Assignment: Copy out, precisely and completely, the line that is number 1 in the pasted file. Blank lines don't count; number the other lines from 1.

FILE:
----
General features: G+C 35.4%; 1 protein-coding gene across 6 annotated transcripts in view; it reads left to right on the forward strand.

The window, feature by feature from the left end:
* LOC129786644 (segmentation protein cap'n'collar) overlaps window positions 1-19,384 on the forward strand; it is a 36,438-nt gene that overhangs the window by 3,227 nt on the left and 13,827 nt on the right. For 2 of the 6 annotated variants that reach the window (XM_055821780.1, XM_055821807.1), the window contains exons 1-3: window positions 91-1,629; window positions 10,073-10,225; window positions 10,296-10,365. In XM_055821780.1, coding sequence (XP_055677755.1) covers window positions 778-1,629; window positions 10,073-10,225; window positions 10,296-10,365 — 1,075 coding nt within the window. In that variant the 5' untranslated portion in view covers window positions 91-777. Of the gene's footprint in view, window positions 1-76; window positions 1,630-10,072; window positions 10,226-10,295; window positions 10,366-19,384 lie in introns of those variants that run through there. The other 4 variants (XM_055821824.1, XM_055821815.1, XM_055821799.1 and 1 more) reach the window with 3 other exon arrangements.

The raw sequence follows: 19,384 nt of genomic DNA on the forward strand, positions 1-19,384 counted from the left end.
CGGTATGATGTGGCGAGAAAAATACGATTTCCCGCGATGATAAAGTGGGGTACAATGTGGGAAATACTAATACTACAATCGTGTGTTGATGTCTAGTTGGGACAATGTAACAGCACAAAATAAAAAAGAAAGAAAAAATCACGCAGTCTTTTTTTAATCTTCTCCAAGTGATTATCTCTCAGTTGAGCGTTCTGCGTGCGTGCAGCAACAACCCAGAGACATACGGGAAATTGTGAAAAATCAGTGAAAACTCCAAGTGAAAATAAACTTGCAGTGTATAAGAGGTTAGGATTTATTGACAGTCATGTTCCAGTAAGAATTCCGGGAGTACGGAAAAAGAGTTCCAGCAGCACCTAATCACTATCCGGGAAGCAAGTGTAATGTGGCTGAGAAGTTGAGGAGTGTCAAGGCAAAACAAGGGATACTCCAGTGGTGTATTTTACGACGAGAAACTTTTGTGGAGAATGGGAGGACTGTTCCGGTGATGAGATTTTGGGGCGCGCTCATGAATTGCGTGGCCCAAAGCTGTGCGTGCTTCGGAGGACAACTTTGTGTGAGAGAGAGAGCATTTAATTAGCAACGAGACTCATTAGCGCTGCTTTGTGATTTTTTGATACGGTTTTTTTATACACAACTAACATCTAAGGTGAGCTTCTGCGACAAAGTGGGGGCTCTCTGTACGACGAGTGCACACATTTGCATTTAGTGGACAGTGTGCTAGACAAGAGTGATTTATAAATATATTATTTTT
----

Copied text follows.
General features: G+C 35.4%; 1 protein-coding gene across 6 annotated transcripts in view; it reads left to right on the forward strand.